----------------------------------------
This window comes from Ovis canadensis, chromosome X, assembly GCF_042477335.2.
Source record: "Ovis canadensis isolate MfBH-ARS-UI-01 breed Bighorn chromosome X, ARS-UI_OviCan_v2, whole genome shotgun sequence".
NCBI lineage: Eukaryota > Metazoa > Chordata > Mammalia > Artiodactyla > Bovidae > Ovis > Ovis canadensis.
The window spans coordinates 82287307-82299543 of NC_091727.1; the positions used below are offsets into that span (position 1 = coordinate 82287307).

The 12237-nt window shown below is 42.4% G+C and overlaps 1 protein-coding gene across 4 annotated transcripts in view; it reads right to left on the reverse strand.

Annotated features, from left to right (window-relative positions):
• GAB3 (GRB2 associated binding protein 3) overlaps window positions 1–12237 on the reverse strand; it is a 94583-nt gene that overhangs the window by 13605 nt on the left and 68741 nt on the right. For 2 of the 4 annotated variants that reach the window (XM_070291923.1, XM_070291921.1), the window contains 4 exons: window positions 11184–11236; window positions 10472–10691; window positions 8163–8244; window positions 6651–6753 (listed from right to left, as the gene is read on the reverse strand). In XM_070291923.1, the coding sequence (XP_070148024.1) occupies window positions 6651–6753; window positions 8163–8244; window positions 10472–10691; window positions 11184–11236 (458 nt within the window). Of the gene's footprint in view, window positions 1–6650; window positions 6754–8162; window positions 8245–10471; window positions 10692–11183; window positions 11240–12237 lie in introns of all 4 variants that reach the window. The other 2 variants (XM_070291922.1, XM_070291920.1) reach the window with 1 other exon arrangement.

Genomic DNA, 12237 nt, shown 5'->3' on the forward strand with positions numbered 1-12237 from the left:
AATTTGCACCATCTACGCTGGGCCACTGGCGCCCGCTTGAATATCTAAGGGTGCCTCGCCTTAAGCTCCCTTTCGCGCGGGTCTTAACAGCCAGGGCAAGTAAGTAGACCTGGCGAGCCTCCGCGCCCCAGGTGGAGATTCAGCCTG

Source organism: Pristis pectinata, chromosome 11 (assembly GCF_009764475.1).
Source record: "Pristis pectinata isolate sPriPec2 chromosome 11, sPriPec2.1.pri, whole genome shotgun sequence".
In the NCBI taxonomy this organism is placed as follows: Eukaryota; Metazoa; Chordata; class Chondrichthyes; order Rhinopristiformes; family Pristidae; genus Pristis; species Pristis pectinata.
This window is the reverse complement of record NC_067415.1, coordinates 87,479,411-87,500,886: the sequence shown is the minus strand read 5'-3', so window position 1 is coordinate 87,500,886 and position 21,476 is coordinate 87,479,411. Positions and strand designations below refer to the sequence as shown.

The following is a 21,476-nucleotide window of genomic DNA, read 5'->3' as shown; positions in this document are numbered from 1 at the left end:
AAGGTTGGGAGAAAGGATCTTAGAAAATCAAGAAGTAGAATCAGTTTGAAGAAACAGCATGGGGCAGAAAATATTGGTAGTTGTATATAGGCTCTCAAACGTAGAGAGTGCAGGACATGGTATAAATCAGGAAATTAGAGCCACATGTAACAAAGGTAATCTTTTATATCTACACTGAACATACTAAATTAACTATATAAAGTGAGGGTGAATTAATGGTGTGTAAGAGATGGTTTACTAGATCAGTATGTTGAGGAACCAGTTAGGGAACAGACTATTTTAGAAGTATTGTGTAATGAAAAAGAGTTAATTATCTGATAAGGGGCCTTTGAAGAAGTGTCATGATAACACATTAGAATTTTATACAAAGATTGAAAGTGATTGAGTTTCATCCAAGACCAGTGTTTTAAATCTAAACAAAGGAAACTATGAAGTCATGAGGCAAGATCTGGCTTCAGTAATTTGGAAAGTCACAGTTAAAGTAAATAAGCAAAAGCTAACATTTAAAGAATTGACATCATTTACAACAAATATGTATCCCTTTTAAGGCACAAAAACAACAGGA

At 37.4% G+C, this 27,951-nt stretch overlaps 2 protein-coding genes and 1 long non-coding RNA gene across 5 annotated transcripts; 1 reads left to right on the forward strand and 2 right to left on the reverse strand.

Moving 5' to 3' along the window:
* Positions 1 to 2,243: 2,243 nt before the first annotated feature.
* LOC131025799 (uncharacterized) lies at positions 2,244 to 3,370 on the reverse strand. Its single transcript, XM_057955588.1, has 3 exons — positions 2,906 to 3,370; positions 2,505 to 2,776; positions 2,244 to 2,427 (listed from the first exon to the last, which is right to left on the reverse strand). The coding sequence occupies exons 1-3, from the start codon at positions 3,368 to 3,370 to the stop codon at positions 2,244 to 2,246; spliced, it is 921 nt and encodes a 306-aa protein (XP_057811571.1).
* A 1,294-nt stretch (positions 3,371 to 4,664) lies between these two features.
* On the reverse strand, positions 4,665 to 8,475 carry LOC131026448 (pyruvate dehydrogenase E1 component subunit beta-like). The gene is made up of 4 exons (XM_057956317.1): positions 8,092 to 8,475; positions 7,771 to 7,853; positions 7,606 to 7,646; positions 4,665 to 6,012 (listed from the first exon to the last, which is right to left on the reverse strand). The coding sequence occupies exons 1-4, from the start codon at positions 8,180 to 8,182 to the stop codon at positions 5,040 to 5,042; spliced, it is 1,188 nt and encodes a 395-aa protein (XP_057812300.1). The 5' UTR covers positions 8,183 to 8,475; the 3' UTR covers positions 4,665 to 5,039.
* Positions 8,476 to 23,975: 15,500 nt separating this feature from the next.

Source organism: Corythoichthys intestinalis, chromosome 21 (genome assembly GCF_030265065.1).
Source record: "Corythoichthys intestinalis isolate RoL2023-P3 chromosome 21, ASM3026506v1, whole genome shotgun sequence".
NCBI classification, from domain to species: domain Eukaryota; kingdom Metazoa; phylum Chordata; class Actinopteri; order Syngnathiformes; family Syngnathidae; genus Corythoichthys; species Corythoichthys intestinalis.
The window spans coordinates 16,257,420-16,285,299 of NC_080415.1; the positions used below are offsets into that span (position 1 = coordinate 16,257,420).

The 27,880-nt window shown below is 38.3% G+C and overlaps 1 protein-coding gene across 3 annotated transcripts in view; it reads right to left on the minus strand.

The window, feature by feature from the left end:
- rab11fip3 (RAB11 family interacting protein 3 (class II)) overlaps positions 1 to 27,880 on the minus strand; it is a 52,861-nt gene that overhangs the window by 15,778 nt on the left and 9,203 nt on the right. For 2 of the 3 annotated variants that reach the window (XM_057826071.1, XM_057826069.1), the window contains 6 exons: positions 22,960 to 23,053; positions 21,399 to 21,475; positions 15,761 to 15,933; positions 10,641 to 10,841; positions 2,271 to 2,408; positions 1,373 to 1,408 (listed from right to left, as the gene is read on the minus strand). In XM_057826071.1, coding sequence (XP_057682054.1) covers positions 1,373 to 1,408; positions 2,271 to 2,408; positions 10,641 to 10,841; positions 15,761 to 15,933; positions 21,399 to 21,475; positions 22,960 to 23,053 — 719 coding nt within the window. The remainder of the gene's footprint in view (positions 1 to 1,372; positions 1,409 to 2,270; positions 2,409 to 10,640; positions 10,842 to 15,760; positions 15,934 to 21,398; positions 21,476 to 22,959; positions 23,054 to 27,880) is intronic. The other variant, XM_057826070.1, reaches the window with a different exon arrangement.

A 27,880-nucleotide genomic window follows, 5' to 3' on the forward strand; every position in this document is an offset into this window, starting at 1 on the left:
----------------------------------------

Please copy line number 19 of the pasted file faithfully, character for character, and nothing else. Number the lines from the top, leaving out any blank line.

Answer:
* LOC131025799 (uncharacterized) lies at positions 2,244 to 3,370 on the reverse strand. Its single transcript, XM_057955588.1, has 3 exons — positions 2,906 to 3,370; positions 2,505 to 2,776; positions 2,244 to 2,427 (listed from the first exon to the last, which is right to left on the reverse strand). The coding sequence occupies exons 1-3, from the start codon at positions 3,368 to 3,370 to the stop codon at positions 2,244 to 2,246; spliced, it is 921 nt and encodes a 306-aa protein (XP_057811571.1).